How The Japanese Generation Z Is Bringing Change

Amélie Geeraert
Kokoro Media
Published in
6 min readFeb 12, 2024

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These last years, I have come across many articles about the generational gaps between the baby boomers, the millennials, and generation Z. This has made me wonder how the Japanese generation Z is perceived by older generations and what changes they are bringing to society. Here is what I have found.

A Different Work-Life Balance

A couple of months ago, I noticed an article being shared and doing the rounds on Japanese-language Twitter. It was titled, “Why Do New Employees These Days Leave Work on Time?”, and shared with the following comment: “Well, because it’s time.” Although the article dates to 2016, the fact it was shared again shows a generational gap regarding work habits in Japan.

The workplace is where many misunderstandings happen, and work-life takes a central place in Japanese culture. That is why different work habits will take a significant part in this article.

Overtime? No, Thank You!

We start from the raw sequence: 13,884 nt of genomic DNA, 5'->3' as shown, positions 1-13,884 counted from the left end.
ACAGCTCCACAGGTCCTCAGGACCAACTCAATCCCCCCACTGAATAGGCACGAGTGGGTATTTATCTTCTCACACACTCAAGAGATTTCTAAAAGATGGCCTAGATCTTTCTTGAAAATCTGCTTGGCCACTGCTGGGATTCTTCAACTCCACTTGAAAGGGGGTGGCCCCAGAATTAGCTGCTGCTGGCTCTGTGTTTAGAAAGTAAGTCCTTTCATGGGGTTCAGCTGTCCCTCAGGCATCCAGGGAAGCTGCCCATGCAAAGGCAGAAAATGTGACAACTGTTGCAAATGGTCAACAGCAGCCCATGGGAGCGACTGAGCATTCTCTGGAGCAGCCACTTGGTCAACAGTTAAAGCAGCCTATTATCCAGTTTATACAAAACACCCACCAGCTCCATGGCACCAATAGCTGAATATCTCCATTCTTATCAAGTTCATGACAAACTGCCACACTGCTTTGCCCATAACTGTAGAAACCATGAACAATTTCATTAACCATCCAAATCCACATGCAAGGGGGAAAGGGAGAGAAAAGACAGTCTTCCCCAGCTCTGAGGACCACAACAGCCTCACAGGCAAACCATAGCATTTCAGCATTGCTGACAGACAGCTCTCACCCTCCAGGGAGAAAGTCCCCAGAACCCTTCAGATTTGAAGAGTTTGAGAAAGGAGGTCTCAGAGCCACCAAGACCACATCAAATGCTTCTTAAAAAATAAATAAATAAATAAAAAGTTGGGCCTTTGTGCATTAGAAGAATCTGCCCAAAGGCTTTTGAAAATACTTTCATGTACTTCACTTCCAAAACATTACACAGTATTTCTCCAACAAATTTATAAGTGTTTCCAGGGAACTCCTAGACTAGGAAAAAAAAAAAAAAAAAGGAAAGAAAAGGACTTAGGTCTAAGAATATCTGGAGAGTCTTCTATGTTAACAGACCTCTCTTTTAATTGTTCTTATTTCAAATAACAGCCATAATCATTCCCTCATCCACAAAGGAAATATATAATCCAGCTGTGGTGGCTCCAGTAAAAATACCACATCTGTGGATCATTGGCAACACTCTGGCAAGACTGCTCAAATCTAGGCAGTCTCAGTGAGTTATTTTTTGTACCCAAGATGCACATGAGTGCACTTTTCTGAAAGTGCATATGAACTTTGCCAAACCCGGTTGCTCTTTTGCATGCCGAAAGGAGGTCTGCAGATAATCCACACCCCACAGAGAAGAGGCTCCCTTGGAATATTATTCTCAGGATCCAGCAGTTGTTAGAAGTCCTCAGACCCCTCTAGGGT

Although previous generations are used to do extra hours and work late into the night for the sake of their company and see it as the obvious thing to do, the younger generation values its private time more. They would instead leave on time, or after one or two extra hours, rather than take the last train (around midnight) like their superiors used to do when they were their age.

They Avoid Afterwork Drinks

Drinking with your superiors and your peers after work is customary in Japan and has always been perceived as a way to communicate between colleagues. If your superior invites you to drink, you are not supposed to refuse. However, like overtime, the younger generation tries to avoid such gatherings if possible. When they do participate, an increasing number of them prefer to drink non-alcoholic drinks or drinks with a lower alcohol percentage, which does not help generations used to relying on “nominication.”

They Have Low Company Loyalty

In Japan, young recruits learn their jobs on the spot, and it can take some time before they evolve into fully autonomous employees. For their superiors and older colleagues, the fact that many young employees suddenly quit after…

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Amélie Geeraert
Kokoro Media

Living in Japan since 2011. I love interviewing inspiring people.